More Canadian insurance providers are offering mobile applications to measure an individual driver’s behaviour and rewarding them with discounts on their auto insurance for their safe driving habits.

You are confident that you are a good driver. Undoubtedly much safer than many people you see on the road. You never text and drive, you tend to take corners gently, and you rarely drive late at night. So why should you have to pay the same insurance rates as others in the same general demographic who may just so happen to have more risky driving habits than you do?

That is the idea behind the growing trend toward insurance companies launching driving apps that use telematics and algorithms, and then apply usage-based insurance (UBI) principals over time. UBI differs from traditional auto insurance in that it uses real-time data to make decisions about insurance pricing, in addition to the more typical information gathered about a driver, including their driving record.

Through the use of this type of technology and insurance offering, motorists in several provinces can now potentially get discounts if their measured driving behaviour is perceived as low risk.

What Is Telematics?

Telematics (the joint science of telecommunications and informatics) in vehicles used to refer to plug-in or pre-installed devices. More often, this technology is available through mobile applications. These apps harness a user’s smartphone, and built-in features such as the time of day, GPS and gyroscope, to measure a range of driving behaviours. The app sends the driver data to the insurers, which they, in turn, use to assess the risk profile of a specific driver to reward safer drivers with discounts on their insurance.

One online reviewer describes these apps and gadgets as “fitness trackers for driving”. But instead of monitoring calories burned and the number of steps taken in a day, these tools let you see where you are accelerating too quickly, stopping too suddenly or are distracted by your phone. The ultimate goal of these apps, beyond discounts, is to lead drivers into being more conscious of their driving, and hopefully cut down on tickets and accidents by encouraging them to build better habits over time.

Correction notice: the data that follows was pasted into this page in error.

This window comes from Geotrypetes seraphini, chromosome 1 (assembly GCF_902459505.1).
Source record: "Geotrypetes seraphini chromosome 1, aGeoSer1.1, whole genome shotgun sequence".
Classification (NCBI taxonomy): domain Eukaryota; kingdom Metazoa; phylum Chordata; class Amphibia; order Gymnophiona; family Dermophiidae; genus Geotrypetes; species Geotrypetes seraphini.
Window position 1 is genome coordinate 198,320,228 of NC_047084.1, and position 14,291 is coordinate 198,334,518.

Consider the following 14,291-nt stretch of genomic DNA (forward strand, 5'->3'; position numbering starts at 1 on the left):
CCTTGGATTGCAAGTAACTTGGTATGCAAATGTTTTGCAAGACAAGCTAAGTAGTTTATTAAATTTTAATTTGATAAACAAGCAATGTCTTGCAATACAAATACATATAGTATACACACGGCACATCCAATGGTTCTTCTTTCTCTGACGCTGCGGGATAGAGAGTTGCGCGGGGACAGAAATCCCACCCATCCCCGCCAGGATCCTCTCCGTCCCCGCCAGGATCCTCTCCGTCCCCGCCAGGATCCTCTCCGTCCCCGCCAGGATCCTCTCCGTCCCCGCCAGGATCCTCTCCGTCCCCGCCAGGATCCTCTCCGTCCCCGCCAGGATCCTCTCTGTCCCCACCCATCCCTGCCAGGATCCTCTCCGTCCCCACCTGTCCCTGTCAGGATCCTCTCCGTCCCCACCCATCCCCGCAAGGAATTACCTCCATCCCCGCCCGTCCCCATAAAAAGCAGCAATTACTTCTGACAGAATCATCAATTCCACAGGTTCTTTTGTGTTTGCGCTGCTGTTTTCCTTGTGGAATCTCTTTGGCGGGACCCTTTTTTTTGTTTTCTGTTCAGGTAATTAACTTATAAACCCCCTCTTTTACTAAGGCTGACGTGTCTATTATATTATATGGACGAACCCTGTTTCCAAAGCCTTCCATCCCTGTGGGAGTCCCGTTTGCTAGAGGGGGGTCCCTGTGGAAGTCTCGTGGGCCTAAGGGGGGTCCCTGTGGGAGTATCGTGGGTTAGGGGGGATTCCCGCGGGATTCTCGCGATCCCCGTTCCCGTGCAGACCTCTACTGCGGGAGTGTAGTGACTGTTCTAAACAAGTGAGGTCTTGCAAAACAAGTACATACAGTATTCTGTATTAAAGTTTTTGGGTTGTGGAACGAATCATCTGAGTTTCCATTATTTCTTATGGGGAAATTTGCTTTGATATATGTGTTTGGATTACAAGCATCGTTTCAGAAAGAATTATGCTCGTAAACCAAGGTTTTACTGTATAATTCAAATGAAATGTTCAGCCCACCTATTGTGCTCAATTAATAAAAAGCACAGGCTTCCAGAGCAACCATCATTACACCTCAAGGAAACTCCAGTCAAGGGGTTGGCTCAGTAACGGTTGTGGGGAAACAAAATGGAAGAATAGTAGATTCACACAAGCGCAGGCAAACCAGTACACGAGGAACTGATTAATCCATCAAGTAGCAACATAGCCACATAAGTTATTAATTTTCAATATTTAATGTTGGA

How Is This Changing Auto Insurance?

The number of insurers offering telematics is expected to increase. Canadian insurance companies are learning from the experiences of their counterparts in the U.S. and Europe. Telematics was first used for auto insurance in Canada in 2013 and has since grown to be included in many insurers’ product offerings. And there is a growing appetite for this.

In fact, according to Insurance Business Canada, a 2018 report revealed that 74% of Canadians surveyed said they would agree to use an app that monitors their driving habits to receive a “personalized car insurance premium.”

Interested? Here are four apps to try:

MyPace (CAA)

MyPace is a service for CAA car insurance clients and offers a discount to those who drive less than 9,000 kilometres per year. (The average Canadian motorist, by CAA’s estimates, drives more than double that amount, logging in 20,000 km annually.) With MyPace, drivers must download an app on their smartphone, as well as install a telematics device in their car. They are charged based on how much they drive. There’s a basic rate for coverage even when the vehicle isn’t in use and another charge that applies for every 1,000 km of driving. Kilometres are reloaded automatically in 1,000-kilometre increments in a pay-as-you-go model.

my Drive (Intact)

Intact Insurance says users of its my Drive app could save up to 30% in auto insurance premiums – starting with a 5% discount immediately just for signing up, and up to another 25% afterwards by using the app consistently over time. The app calculates an individual’s safety score using data such as: